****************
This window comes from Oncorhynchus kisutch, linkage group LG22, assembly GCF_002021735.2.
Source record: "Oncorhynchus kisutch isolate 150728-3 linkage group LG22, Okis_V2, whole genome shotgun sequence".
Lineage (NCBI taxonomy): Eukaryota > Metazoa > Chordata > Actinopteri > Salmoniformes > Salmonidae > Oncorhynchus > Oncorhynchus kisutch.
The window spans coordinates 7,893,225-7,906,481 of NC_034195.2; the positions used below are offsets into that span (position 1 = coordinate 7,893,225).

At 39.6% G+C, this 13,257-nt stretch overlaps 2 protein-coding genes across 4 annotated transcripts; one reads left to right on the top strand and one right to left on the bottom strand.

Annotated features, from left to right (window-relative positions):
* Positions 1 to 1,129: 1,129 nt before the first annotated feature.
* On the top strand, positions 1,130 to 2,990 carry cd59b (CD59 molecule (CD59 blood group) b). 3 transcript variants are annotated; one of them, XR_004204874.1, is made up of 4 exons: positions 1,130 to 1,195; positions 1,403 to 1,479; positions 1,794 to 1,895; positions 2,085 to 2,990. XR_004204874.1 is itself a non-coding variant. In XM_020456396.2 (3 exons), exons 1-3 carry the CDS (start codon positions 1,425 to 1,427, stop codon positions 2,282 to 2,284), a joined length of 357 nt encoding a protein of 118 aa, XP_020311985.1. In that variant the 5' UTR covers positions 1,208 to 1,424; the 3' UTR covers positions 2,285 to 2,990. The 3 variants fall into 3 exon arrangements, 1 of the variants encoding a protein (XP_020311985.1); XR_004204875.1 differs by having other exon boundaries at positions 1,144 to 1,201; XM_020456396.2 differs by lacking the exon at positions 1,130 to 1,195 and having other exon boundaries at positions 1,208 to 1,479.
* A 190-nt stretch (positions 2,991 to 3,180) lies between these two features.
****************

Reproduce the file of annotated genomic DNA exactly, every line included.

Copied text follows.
This window comes from Oncorhynchus kisutch, linkage group LG22, assembly GCF_002021735.2.
Source record: "Oncorhynchus kisutch isolate 150728-3 linkage group LG22, Okis_V2, whole genome shotgun sequence".
Lineage (NCBI taxonomy): Eukaryota > Metazoa > Chordata > Actinopteri > Salmoniformes > Salmonidae > Oncorhynchus > Oncorhynchus kisutch.
The window spans coordinates 7,893,225-7,906,481 of NC_034195.2; the positions used below are offsets into that span (position 1 = coordinate 7,893,225).

At 39.6% G+C, this 13,257-nt stretch overlaps 2 protein-coding genes across 4 annotated transcripts; one reads left to right on the top strand and one right to left on the bottom strand.

Annotated features, from left to right (window-relative positions):
* Positions 1 to 1,129: 1,129 nt before the first annotated feature.
* On the top strand, positions 1,130 to 2,990 carry cd59b (CD59 molecule (CD59 blood group) b). 3 transcript variants are annotated; one of them, XR_004204874.1, is made up of 4 exons: positions 1,130 to 1,195; positions 1,403 to 1,479; positions 1,794 to 1,895; positions 2,085 to 2,990. XR_004204874.1 is itself a non-coding variant. In XM_020456396.2 (3 exons), exons 1-3 carry the CDS (start codon positions 1,425 to 1,427, stop codon positions 2,282 to 2,284), a joined length of 357 nt encoding a protein of 118 aa, XP_020311985.1. In that variant the 5' UTR covers positions 1,208 to 1,424; the 3' UTR covers positions 2,285 to 2,990. The 3 variants fall into 3 exon arrangements, 1 of the variants encoding a protein (XP_020311985.1); XR_004204875.1 differs by having other exon boundaries at positions 1,144 to 1,201; XM_020456396.2 differs by lacking the exon at positions 1,130 to 1,195 and having other exon boundaries at positions 1,208 to 1,479.
* A 190-nt stretch (positions 2,991 to 3,180) lies between these two features.